Message #853

From: David Vanderschel <>
Subject: Re: [MC4D] Fractal cubes
Date: Mon, 08 Mar 2010 01:14:14 -0600

This is just a typical fractal generation with a highly
regular algorithm. (I am trying to distinguish it from the
more interesting fractals (think of coastlines) that exhibit
randomness.) Instead of going smaller on each iteration,
the pattern becomes larger in this case. The basic starting
pattern is a pile of 20 cubes, corresponding to a 3x3x3
stack with the central ‘cross’ (7 cubes) removed. That
stack, with the holes in it, can be treated as a cube
itself. So 20 such cubical piles can be piled together in
the analogous fashion to create the next generation - a pile
of 400 little cubes. Etc.

The coloring looks random to me. (I can imagine interesting
looking non-random colorings, some of which could improve
one’s ability to see the picture correctly.)

As an abstract thing, the 20-cube pile could be ‘worked’
like a 3D puzzle. (I have a recollection that there is a
commercial physical version of such a puzzle.) The only
catch is that, in the absence of face-center pieces, you
have to use some other method to assign the face colors.
However, this is already a familiar problem with the even
order puzzles. If you use the analogous motions to ‘work’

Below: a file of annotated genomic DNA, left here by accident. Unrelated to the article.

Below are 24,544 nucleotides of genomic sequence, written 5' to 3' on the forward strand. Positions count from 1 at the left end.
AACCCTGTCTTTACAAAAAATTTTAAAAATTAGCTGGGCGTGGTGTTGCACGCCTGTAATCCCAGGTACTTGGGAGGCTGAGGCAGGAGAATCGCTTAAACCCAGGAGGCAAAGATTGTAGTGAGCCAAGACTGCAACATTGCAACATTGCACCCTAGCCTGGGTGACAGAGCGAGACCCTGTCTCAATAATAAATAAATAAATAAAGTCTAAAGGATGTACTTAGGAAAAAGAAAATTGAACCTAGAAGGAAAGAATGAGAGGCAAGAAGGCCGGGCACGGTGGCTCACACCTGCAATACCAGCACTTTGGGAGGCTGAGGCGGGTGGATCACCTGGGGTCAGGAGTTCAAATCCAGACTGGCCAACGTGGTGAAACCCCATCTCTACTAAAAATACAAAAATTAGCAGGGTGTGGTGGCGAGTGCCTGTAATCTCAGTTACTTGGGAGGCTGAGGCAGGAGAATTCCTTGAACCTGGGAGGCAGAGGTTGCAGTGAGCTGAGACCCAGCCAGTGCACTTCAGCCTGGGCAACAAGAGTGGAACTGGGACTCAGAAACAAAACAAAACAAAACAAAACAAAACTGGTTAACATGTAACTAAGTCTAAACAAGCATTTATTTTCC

a 400-cube pile, you see that little cubes can never move
from one 20-cube pile to another; so that does not lead to
an especially interesting puzzle. OTOH, the 400-cube
pile could be regarded as a variation on the order-9
3-puzzle; and this one is interesting, as we can see
cubies that are not in external slices. I.e., we can begin
to concern ourselves with the permutation and orientation
of interior cubies that are normally invisible to us.

Melinda, how did you encounter this? Surely there must
be some context that would provide a little more info about
its significance (or lack thereof).

David V.

—– Original Message —–
From: "Melinda Green" <>
To: "MagicCube4D" <>
Sent: Sunday, March 07, 2010 9:59 PM
Subject: [MC4D] Fractal cubes

Have a look at the following image. It brings together two of my
favorite subjects: Fractals and Rubik’s cubes.

I have no idea what’s behind it. Has someone actually built a
twisty puzzle? If not, would that be possible? I expect that a
fractal cube would feel very much like a 3D version of Roice’s
Tile in which each area is repeated across space but at multiple
in addition to translations and rotations.